The application can be obtained online at www.emedny.org as well as a Medicaid Update Newsletter explaining the new requirement: https://www.emedny.org/Notice/DEC2013_MEDUPDATE-OPRA.pdf

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New Interprofessional Consultation Services for Consulting Providers in 2014

By Liz Wilson, CCS, RHIT, CEMC, CPMA, CPCO
Director of Coding and Auditing
Compliance Officer

The New Year will ring in with new Evaluation and Management codes. Four of these were developed to capture the service between two qualified healthcare providers who are engaged in a consultation between each other: generally, the attending or primary care physician and the specialist whose opinion is being requested by the attending or PCP. Providers have time constraints as it is and any service not requiring face-to-face time is an advantage. Clinicians have been performing consultative services over the internet and phone for years. Only now has the American Medical Association (AMA) recognized a need for a code to capture potential revenue and to identify a service for data collection purposes.

99446 — Interprofessional telephone/Internet assessment and management service provided by a consultative physician including a verbal and written report to the patient’s treating/requesting physician or other qualified health care professional; 5-10 minutes of medical consultative discussion and review

99447 … 11-20 minutes of medical consultative discussion and review

99448 … 21-30 minutes of medical consultative discussion and review

99449 … 31 minutes or more of medical consultative discussion and review

These new codes ranging from CPT 99446 to 99449 are intended for the consulting provider to assign and bill for—not for the attending or PCP.

The rules regarding the definition and requirement of a consultation service has not changed. A request for a consultation must be documented by the consultant in the written report, the service of providing the consultation must be documented in the report, and a copy of the written consultation report must be sent to the requesting provider.

The only additional requirements with these special non face-to-face services are that:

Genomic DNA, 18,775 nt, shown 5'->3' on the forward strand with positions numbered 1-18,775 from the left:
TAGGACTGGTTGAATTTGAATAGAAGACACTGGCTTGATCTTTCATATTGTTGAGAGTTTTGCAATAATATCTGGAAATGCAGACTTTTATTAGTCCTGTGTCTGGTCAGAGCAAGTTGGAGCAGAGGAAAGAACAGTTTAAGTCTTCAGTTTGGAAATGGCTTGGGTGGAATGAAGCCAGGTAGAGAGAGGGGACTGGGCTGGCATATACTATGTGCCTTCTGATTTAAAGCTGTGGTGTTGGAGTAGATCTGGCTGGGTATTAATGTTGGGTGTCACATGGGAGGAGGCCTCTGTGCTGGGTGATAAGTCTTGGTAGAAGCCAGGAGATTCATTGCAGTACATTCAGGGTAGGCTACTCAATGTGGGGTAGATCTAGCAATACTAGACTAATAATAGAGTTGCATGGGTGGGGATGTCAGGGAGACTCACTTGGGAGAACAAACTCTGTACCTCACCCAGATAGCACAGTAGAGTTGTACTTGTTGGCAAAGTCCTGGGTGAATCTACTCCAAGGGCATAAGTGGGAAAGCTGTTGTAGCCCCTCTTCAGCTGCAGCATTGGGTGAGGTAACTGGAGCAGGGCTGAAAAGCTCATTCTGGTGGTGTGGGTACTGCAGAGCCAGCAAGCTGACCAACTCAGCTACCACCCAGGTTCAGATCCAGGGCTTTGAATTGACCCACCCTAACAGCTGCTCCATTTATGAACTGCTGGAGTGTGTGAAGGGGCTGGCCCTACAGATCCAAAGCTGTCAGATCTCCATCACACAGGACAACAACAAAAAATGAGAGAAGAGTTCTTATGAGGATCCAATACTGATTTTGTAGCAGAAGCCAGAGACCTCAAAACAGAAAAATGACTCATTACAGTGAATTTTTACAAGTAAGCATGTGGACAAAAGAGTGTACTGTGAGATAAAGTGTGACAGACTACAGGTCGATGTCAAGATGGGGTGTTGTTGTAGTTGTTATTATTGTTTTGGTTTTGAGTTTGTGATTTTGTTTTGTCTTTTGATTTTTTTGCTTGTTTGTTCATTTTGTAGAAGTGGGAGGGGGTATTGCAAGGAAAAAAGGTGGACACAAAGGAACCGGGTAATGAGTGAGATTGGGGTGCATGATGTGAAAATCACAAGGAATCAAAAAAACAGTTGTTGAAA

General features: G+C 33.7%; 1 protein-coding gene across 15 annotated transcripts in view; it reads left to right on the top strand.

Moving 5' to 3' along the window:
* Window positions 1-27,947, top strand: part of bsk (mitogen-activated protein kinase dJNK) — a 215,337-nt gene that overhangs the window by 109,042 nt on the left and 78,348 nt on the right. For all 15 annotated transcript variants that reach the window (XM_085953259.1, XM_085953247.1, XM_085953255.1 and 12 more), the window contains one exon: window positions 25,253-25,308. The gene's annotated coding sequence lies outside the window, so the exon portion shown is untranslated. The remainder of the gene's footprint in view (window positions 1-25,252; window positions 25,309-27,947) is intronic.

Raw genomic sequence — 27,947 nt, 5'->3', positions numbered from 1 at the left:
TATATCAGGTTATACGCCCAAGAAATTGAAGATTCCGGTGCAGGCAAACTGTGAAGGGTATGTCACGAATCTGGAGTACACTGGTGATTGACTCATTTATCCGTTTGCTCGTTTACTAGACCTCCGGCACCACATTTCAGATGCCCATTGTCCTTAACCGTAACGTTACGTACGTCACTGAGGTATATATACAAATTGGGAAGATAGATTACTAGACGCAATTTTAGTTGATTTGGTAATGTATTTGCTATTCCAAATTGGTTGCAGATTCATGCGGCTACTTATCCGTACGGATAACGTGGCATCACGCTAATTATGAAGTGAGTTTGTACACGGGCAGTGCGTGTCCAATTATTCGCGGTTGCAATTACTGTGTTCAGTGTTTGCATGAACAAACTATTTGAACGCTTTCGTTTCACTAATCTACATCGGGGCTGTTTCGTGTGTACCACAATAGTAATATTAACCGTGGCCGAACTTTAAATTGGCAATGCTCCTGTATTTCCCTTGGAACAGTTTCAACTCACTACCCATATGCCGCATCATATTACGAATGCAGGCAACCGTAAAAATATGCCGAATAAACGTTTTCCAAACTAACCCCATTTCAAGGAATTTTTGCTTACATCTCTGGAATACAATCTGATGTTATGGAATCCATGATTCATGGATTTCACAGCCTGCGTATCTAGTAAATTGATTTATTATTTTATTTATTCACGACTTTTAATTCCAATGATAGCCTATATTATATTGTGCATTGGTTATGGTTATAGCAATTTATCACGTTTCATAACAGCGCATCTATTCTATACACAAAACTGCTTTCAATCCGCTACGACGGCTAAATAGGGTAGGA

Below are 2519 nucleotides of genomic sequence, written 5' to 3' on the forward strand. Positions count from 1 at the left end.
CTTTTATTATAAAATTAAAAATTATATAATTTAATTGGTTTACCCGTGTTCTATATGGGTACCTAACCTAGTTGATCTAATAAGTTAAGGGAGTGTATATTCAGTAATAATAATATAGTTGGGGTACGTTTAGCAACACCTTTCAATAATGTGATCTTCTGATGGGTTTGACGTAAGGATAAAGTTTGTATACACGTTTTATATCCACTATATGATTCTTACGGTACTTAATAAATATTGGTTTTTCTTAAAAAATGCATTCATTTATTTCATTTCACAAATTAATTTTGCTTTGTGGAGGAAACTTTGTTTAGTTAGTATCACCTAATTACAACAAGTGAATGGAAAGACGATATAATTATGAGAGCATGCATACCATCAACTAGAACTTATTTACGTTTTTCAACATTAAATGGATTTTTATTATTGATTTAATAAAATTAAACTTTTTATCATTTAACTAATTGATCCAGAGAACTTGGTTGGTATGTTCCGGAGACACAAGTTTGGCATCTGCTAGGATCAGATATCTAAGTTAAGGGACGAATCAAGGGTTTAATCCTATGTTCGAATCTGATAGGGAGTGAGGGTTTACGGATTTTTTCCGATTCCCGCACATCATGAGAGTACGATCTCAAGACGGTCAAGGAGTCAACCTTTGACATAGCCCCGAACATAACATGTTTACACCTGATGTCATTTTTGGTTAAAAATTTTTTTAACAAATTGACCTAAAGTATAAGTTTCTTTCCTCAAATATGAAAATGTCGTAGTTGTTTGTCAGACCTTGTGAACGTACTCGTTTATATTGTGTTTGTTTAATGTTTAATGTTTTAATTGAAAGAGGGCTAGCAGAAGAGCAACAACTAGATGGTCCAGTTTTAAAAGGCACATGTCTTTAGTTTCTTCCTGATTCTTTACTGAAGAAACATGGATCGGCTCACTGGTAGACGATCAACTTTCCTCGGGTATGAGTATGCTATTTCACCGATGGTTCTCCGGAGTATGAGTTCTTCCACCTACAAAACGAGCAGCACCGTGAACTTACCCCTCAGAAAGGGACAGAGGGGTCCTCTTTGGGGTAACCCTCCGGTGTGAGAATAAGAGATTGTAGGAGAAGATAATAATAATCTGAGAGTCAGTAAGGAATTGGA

1) the consulting provider will also have to communicate with the requesting provider for a discussion and review, either via telephone or via internet, and;

2) the verbal (telephone/internet) discussion must be documented in minutes. Each of the four codes is defined by a range of time spent in the verbal discussion. A verbal discussion of less than 5 minutes does not meet the code requirements. It is important to note that while the requesting provider (attending, PCP) is not allowed to assign these codes for his/her portion of the consultation discussion, if the consultation discussion exceeded 30 minutes beyond the typical time for an E/M performed on the premises for the patient still present, the attending or PCP may be eligible to assign the appropriate prolonged service code.

It is not yet confirmed whether payors will honor these services. We will eagerly await feedback from Medicare and commercial carriers for more information by the end of 2013.

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Employers Beware! The CAARA Bill Intends to Protect Your Whistle-Blower Employees

By Liz Wilson, CCS, RHIT, CEMC, CPMA, CPCO
Director of Coding and Auditing
Compliance Officer
Healthcare Solutions WNY, LLC

On January 21st a bill was sponsored (by Senator Leahy of Vermont) to promote transparency and accountability across many government and private organizations and to further discourage acts of misconduct and fraud. As of November 4, 2013, the U.S. Senate has unanimously passed this bill with an amendment onto the House of Representatives where it is currently awaiting their vote.

Senate Bill 42, or S.42, is titled the “Criminal Antitrust Anti-Retaliation Act of 2013” (CAARA) may be signed into Law as early as 2014. It will serve to protect employees, contractors, subcontractors, and agents of the employer from retaliatory actions. This proposed law would not however, protect the “whistle-blower” if he/she had initiated the fraudulent act that he/she accuses the employer of, or in the event that this individual obstructs the Department of Justice (DOJ) investigation. Aside from the advantage of protection against employer termination, the “whistle-blower” would also receive reinstatement, back pay with interest and would be compensated for any cost or fees incurred during the 180 day-period starting with the date of the reported violation. A clear definition for identifying all that are protected by this Bill may soon be further revised.

To view the seven page bill as it was originally introduced on January 21, 2013: http://www.gpo.gov/fdsys/pkg/BILLS-113s42is/pdf/BILLS-113s42is.pdf

The following is a summary of the Criminal Antitrust Anti-Retaliation Act of 2013 (S.42):

I. Prohibits discharging or in any other manner discriminating against a whistleblower in terms and conditions of employment because:

A. the whistleblower provided information to the employer or the federal government concerning a violation of antitrust law or another criminal law committed in conjunction with a potential violation of antitrust law; or

B. the whistleblower participated in, or otherwise assisted, an investigation relating to such a violation.

II. The CAAR Act would allow a whistleblower who alleges discharge or other discrimination to seek relief: